Efficient Rocket Nozzles
Please give a short description (in english (heh)) as to
why a convergent-divergent rocket nozzle is shaped the way it is, and
what having those particular dimensions accomplishes. In other words,
what makes a nozzle efficient?
Dear Chris--In plain English, the convergent part of the nozzle compresses
the mass of the expanding gases from the combustion chamber where the fuel
is ignited. Due to the expansion of the gases in the divergent part of the
nozzle, thrust is created which propels the rocket forward.
The same principle, roughly and minus the heated fuel part, is why an
inflated balloon flies around when you release it from your grip after
blowing it up. When you blow up the balloon, you are creating pressurized
air in the balloon (in place of the combusted fuel in a rocket). The
elasticity in the balloon is acting on the air inside and forces it out the
opening when you release the throat of the neck of the balloon. In case you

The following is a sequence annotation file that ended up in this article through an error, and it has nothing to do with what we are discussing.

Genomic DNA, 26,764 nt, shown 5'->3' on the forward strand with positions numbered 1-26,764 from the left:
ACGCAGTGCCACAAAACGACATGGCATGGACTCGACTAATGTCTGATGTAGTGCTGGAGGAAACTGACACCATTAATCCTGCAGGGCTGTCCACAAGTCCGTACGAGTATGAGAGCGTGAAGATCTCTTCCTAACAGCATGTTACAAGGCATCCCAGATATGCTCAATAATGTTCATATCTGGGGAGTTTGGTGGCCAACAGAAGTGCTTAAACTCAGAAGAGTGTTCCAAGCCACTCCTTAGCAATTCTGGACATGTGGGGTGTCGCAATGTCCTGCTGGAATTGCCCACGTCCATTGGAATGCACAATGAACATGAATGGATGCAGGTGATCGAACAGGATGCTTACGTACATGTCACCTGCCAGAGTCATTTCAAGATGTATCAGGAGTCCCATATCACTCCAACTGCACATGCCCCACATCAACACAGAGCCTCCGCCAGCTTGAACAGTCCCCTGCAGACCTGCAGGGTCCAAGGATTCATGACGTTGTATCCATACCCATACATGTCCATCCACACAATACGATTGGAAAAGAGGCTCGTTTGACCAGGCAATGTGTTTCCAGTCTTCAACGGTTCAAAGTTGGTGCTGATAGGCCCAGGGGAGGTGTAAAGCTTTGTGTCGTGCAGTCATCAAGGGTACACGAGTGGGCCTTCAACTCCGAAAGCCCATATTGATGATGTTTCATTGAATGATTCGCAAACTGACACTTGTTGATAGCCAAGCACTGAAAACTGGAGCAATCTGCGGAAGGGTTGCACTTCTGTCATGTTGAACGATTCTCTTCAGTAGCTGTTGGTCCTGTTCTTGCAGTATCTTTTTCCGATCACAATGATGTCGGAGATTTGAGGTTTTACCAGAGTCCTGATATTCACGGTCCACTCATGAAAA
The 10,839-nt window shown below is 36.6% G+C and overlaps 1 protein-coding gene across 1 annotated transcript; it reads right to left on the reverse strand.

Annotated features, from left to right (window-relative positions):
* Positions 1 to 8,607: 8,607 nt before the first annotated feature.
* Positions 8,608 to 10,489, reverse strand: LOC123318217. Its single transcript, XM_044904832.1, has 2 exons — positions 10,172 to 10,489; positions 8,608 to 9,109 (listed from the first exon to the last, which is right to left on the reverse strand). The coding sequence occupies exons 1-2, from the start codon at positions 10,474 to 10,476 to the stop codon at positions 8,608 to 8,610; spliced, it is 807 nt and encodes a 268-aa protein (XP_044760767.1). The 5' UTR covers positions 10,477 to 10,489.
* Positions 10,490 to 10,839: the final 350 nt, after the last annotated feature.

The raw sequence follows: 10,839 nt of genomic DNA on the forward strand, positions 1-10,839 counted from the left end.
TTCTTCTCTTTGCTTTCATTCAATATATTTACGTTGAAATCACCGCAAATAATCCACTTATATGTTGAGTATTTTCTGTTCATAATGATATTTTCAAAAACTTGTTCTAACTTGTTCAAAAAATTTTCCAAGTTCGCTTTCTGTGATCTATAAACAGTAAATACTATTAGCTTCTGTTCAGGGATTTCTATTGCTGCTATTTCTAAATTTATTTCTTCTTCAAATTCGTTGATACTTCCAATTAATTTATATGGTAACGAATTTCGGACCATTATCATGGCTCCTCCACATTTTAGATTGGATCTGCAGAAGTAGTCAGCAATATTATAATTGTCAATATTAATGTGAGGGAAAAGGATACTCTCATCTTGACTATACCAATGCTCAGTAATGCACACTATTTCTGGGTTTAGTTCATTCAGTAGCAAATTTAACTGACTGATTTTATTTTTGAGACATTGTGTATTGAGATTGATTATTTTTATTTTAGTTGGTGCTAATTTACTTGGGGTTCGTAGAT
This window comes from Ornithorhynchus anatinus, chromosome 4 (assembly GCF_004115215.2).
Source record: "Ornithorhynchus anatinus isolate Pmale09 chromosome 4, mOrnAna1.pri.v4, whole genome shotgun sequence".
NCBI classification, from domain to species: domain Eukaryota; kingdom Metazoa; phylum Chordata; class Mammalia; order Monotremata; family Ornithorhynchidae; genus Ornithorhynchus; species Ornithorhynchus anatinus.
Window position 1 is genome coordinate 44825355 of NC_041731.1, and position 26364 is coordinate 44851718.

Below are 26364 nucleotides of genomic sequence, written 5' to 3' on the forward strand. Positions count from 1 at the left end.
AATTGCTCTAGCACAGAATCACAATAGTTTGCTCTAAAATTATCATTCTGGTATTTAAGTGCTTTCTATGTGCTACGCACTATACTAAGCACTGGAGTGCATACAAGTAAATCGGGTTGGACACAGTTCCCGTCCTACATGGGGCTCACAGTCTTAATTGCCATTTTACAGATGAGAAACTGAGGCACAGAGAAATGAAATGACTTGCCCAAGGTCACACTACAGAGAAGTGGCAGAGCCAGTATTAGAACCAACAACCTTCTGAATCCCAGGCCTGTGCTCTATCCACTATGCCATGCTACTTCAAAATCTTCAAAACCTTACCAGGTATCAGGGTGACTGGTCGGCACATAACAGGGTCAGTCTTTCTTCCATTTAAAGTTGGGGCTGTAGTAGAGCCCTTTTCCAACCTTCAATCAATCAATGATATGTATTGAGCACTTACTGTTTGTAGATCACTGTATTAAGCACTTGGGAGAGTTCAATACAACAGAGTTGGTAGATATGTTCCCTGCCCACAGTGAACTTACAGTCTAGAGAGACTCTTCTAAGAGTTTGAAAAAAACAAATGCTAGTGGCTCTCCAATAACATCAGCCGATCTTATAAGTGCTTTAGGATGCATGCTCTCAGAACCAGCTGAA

are interested, if you do not totally release the balloon and instead hold
on to the intake port and allow the air to escape in a whine or whistle
mode, you are sensing the sonic effects of the escaping air. In certain
cases of fluid flow through a nozzle, you actually achieve the speed of
sound, which is why you hear some of the things you do.
I cannot make it simpler than that. If, however, you seek to understand the
principle a little further, just pick up a basic college book on fluid
dynamics, and it will explain things a bit more. Science can actually be
fun, despite the complicated math, etc., when you look at the applications
upon which the science is based. It always was to me, at least.
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Update: June 2012